Monday, 5 February 2018

Valentine Dog Treat Tips for Pretty Pinks and Ravishing Reds


It's almost Valentine's Day, and this will be our final Valentine themed post of this year's collection as we switch our posting focus to the upcoming celebration of the Chinese New Year (Year of the DOG!) with a delicious diversion in honour of Pancake Day. Yummo! So for all of our Valenpups and their humans looking to make a few special last minute Valentine treats, here are our top tips for tinting pretty pinks and ravishing reds, including natural colours.


Most natural tints hold colour fairly well when used in no-bake, low-heat, or frozen treats (although some fruits do tend to brown).  Check out this comprehensive post on natural colourings for homemade treats for treat tinting ideas.  My personal favourite for pinks/reds is beetroot (roasted and pureed as a core ingredient, or in powder form as an add-in tint), but red berries work wonderfully as well, especially in no-bake recipes.


Most doughs will change colour when baked, some more than others. Colours often get lighter, fade, or brown. When baking treats, to avoid browning and maintain other properties, I often bake lightly (10-15 minutes) and then dehydrate thoroughly for crispy treats. This doesn't save you from baking fade though, which is why beetroot powder is one of my favourite tints for pink/red.  It holds colour rather well for a natural tint.  You can also add a small amount of food colouring to fortify a natural tint which can lessen the visual browning and fading during baking.  Check out this comprehensive post on natural colourings for homemade treats for tinting ideas, tips, and tricks. 


When you add red tint to a pale treat dough, it tends to mix pink - just like if you were adding red paint into white paint. You can try to overcome the pinkishness by using tons of tint, but that's not really something I like to do with my dog treats.  Using a highly concentrated tint, like paste, gel, or powder food colouring from a speciality baking store, will create a much more intense red tint. But, if you're keen to keep things natural, you can use a little sneaky colour theory to warm up the pink to become closer to a red.  Using a yellow/orange base or adding a little yellow/orange tint is my secret method for redder-reds in natural dog treats.  See the side-by-side example below of a split dough, tinted with beetroot, where turmeric powder (my favourite yellow add-in) has been used to create a red dough.  Both beetroot and turmeric hold colour well through baking, their flavours work in combination,  and they're healthy too.  Yass!  And my dogs seem to love them, especially turmeric.


When the dough is being tinted all the same colour, it's easiest to evenly combine/distribute colour when the mix is wet, but this does have the pitfall of leaving you guessing as to the strength of the final colour if you aren't familiar with the recipe or tinting strength of your ingredients. Wherever possible when making a single dough colour, I like to tint wet as it's way easier. As a sneaky compromise if colour strength is important to you, I will sometimes mix most of the way but not all and then tint the dough when it's still sticky/wet before topping up the last of the flour to final consistency.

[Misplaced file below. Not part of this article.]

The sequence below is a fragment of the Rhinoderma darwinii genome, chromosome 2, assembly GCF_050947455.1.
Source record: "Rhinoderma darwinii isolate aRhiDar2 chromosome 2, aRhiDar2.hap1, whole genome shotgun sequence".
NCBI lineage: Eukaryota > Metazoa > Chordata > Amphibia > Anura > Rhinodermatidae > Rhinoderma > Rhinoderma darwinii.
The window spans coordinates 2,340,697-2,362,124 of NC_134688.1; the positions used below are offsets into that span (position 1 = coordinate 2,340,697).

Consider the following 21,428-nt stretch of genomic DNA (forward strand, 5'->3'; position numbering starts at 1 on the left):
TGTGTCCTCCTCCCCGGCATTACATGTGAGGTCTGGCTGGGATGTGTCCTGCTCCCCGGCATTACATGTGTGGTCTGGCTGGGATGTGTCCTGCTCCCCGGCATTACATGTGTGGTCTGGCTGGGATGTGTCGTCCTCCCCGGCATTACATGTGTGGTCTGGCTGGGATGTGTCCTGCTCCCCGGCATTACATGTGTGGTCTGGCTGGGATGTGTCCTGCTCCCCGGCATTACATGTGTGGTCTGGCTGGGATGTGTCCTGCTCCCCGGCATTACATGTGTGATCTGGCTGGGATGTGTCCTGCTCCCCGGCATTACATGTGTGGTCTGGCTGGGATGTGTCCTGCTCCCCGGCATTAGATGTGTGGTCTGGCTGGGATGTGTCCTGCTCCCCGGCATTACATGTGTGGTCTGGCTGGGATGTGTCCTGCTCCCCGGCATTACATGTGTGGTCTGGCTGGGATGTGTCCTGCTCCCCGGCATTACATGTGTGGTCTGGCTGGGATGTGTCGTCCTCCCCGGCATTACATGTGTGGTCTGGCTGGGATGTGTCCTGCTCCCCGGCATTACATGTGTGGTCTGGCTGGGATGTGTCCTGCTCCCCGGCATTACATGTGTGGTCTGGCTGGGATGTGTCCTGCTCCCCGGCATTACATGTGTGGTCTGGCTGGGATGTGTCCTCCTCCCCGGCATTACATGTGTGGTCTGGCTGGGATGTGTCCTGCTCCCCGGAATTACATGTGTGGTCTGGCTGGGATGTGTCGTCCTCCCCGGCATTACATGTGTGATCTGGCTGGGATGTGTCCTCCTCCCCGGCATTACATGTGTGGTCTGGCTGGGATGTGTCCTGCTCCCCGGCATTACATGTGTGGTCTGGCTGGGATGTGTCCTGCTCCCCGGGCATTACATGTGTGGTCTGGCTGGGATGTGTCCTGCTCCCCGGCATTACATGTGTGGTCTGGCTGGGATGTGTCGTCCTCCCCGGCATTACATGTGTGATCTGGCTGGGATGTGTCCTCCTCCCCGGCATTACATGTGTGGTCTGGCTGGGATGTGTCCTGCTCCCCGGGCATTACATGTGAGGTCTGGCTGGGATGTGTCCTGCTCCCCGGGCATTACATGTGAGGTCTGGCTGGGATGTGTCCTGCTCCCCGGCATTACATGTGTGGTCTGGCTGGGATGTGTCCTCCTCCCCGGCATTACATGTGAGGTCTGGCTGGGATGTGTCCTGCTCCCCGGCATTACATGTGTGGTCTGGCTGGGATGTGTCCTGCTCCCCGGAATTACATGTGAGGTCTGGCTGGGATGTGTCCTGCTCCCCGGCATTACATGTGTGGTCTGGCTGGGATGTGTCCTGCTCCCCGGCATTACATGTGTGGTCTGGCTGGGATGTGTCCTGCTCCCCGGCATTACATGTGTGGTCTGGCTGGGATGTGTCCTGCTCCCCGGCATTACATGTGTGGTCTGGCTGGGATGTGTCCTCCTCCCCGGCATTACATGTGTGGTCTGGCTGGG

When the dough is being split and tinted different colours, it's often more convenient to mix the full batch, divide the dough, and then tint.  To add tint, I make a small divot in the dough ball, put my tint in the divot, squeeze the dough around the tint, and then knead it through to blend the colour.   If you are worried the tint staining your hands, you can wear food safe gloves, but I don't like the waste so I just accept the mess and wash up quickly.

When the dough is being split and tinted different colours with dry ingredients, you may also need to compensate.  Small volumes, like powdered colour and powerful natural tints like turmeric, beetroot powder, etc. can usually be kneaded in easily, but larger volumes like creating a "chocolate" brown with carob powder may require you to reduce flour or increase liquids for a workable dough. As with colour strength control as noted above, when you are tinting with different dry tints, it is sometimes easier if you mix most of the way but not all, split the still wet-ish dough for tinting, and then tint the dough when it's still sticky/wet before topping up the flour to final consistency.

When the dough is being split and tinted different colours with wet ingredients, you may need to compensate for the added liquid. Natural wet colourings (beetroot juice, molasses, etc.) and liquid food colourings can (depending on quantity) alter the consistency of your treat dough so you may need a touch more flour to restore a sticky dough for working. If you are using naturally coloured pureed fruits or veggies to create your tint then you will need to make adjustments to compensate.


The good news? Dogs see the world significant different from us, and that includes colour vision. From a dog's visual perspective (more on that in an upcoming post) there isn't a whole lot of difference between browns, reds, or pinks so whatever the results of your treat tinting endeavours it will be scent/taste that matter most, not looks! What are your favourite natural colourings? Tinting tips?  I'm always looking for new ideas! 

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